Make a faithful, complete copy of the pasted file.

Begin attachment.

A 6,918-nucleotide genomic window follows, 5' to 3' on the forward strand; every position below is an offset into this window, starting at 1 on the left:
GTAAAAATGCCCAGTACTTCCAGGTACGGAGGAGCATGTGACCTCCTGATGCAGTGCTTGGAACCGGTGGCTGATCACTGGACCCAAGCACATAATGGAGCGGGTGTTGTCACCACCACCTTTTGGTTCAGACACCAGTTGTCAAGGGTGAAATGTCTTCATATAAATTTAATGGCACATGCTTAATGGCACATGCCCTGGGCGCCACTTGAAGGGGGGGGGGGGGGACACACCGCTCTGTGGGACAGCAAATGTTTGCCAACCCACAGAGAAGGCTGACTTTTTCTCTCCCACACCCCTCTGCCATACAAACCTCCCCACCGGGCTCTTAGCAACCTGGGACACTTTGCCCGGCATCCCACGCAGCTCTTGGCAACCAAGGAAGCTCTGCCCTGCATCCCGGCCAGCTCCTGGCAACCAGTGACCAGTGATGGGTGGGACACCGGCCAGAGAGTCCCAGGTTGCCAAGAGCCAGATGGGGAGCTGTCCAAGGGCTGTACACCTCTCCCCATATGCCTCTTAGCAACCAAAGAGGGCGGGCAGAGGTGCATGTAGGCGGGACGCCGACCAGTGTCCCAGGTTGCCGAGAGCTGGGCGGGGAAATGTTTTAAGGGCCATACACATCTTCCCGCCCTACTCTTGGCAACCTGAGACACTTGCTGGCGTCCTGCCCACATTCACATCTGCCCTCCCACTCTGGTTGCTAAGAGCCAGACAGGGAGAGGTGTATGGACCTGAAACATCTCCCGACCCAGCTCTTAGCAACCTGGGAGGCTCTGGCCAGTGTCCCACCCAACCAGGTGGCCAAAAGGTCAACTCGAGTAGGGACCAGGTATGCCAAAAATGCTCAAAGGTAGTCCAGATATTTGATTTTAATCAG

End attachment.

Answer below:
A 6,918-nucleotide genomic window follows, 5' to 3' on the forward strand; every position below is an offset into this window, starting at 1 on the left:
GTAAAAATGCCCAGTACTTCCAGGTACGGAGGAGCATGTGACCTCCTGATGCAGTGCTTGGAACCGGTGGCTGATCACTGGACCCAAGCACATAATGGAGCGGGTGTTGTCACCACCACCTTTTGGTTCAGACACCAGTTGTCAAGGGTGAAATGTCTTCATATAAATTTAATGGCACATGCTTAATGGCACATGCCCTGGGCGCCACTTGAAGGGGGGGGGGGGGGACACACCGCTCTGTGGGACAGCAAATGTTTGCCAACCCACAGAGAAGGCTGACTTTTTCTCTCCCACACCCCTCTGCCATACAAACCTCCCCACCGGGCTCTTAGCAACCTGGGACACTTTGCCCGGCATCCCACGCAGCTCTTGGCAACCAAGGAAGCTCTGCCCTGCATCCCGGCCAGCTCCTGGCAACCAGTGACCAGTGATGGGTGGGACACCGGCCAGAGAGTCCCAGGTTGCCAAGAGCCAGATGGGGAGCTGTCCAAGGGCTGTACACCTCTCCCCATATGCCTCTTAGCAACCAAAGAGGGCGGGCAGAGGTGCATGTAGGCGGGACGCCGACCAGTGTCCCAGGTTGCCGAGAGCTGGGCGGGGAAATGTTTTAAGGGCCATACACATCTTCCCGCCCTACTCTTGGCAACCTGAGACACTTGCTGGCGTCCTGCCCACATTCACATCTGCCCTCCCACTCTGGTTGCTAAGAGCCAGACAGGGAGAGGTGTATGGACCTGAAACATCTCCCGACCCAGCTCTTAGCAACCTGGGAGGCTCTGGCCAGTGTCCCACCCAACCAGGTGGCCAAAAGGTCAACTCGAGTAGGGACCAGGTATGCCAAAAATGCTCAAAGGTAGTCCAGATATTTGATTTTAATCAG